But They Retain Their Dislike Of Dogs,
A Dislike Shared By Cattle, As If They Too Dimly Remembered A Time When
They Had Been Hunted.
The list of animals still living within the pale
and still wild is short indeed.
Besides the deer, which are not wild,
there are hares, rabbits, squirrels, two kinds of rat, - the land and the
water rat, - stoat, weasel, mole, and mouse. There are more varieties of
mouse than of any other animal: these, the weakest of all, have escaped
best, though exposed to so many enemies. A few foxes, and still fewer
badgers, complete the list, for there are no other animals here. Modern
times are fatal to all creatures of prey, whether furred or feathered;
and so even the owls are less numerous, both in actual numbers and in
variety of species, than they were even fifty years ago.
But the forest is not vacant. It is indeed full of happy life. Every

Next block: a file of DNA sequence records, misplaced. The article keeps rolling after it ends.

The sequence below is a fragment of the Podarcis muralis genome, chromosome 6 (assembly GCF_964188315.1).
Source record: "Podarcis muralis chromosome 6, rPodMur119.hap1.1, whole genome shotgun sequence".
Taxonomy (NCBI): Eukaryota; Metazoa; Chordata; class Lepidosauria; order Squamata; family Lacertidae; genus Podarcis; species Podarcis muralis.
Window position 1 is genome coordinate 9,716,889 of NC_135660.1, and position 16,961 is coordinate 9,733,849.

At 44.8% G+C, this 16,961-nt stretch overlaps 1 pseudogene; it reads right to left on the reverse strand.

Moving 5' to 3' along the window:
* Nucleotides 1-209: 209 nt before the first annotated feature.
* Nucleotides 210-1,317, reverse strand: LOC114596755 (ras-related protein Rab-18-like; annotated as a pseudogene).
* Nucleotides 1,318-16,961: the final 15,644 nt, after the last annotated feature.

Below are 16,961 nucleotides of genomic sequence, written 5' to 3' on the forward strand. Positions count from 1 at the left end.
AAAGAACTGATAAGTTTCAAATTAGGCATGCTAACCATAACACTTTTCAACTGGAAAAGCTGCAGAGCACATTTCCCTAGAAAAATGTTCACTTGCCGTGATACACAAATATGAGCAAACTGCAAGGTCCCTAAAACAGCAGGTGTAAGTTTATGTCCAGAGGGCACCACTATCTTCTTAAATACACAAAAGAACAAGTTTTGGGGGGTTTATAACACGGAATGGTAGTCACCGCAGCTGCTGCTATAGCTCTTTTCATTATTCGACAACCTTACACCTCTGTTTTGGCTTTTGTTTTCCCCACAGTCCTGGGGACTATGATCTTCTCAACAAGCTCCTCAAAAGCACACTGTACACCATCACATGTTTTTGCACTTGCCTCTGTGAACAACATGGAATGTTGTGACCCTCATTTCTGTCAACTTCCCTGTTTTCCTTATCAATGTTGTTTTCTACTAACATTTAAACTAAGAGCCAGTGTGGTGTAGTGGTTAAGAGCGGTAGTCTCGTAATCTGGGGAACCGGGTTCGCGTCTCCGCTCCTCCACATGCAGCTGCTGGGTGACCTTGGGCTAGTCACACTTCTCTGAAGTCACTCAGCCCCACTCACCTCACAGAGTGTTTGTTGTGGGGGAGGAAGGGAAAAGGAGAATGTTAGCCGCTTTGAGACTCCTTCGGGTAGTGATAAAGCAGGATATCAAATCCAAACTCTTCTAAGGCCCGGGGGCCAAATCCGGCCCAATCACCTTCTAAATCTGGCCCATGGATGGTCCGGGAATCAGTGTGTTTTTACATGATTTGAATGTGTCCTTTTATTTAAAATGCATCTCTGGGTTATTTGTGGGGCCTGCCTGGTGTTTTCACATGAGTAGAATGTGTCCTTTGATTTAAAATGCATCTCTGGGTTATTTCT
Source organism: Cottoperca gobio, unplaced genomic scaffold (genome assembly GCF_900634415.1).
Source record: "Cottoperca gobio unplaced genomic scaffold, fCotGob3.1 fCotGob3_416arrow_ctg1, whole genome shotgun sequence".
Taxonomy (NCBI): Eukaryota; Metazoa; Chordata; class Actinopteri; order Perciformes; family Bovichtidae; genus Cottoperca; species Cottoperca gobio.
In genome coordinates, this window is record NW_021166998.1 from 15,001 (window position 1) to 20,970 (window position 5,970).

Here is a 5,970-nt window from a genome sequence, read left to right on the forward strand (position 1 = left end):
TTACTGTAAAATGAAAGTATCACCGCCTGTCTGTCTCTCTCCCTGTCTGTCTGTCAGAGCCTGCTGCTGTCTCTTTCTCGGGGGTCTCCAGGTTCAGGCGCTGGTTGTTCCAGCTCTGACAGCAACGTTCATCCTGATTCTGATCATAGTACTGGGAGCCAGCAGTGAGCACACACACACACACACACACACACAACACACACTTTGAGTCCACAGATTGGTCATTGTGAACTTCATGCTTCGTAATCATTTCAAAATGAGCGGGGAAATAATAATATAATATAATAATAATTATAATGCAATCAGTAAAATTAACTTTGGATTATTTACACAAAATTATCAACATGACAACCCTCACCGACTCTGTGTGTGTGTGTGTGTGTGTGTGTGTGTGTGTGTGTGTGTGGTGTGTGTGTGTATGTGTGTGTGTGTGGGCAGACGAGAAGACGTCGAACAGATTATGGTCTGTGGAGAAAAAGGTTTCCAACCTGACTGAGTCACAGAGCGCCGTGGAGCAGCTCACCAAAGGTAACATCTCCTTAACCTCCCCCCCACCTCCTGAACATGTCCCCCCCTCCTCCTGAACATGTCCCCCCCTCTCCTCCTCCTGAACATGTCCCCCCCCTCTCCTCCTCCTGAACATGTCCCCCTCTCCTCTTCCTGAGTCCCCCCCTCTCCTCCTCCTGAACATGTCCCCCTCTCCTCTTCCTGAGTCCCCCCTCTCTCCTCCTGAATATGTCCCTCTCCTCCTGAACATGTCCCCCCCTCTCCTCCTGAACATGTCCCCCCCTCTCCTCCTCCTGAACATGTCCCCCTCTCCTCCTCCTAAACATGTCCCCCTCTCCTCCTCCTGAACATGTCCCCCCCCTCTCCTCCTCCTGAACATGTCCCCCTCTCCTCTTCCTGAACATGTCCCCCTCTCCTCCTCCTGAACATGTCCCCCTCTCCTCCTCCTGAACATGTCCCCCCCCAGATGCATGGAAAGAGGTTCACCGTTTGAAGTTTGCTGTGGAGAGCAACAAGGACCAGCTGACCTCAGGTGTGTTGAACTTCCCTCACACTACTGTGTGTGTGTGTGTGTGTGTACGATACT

hollow tree - and there are many hollow trees where none are felled - has
its nest of starlings, or titmice, or woodpeckers. Woodpeckers are
numerous, and amusing to watch. Wood-pigeons and turtle-doves abound, the
former in hundreds nesting here. Rooks, of course, and jackdaws, - daws
love hollow trees, - jays, and some magpies. The magpie is one of the
birds which have partly disappeared from the fields of England. There are
broad lands where not one is to be seen. Once looking from the road at
two in a field, a gentleman who was riding by stopped his horse and
asked, quite interested, 'Are those magpies?' I replied that they were.
'I have not seen any since I was a boy till now,' he said.
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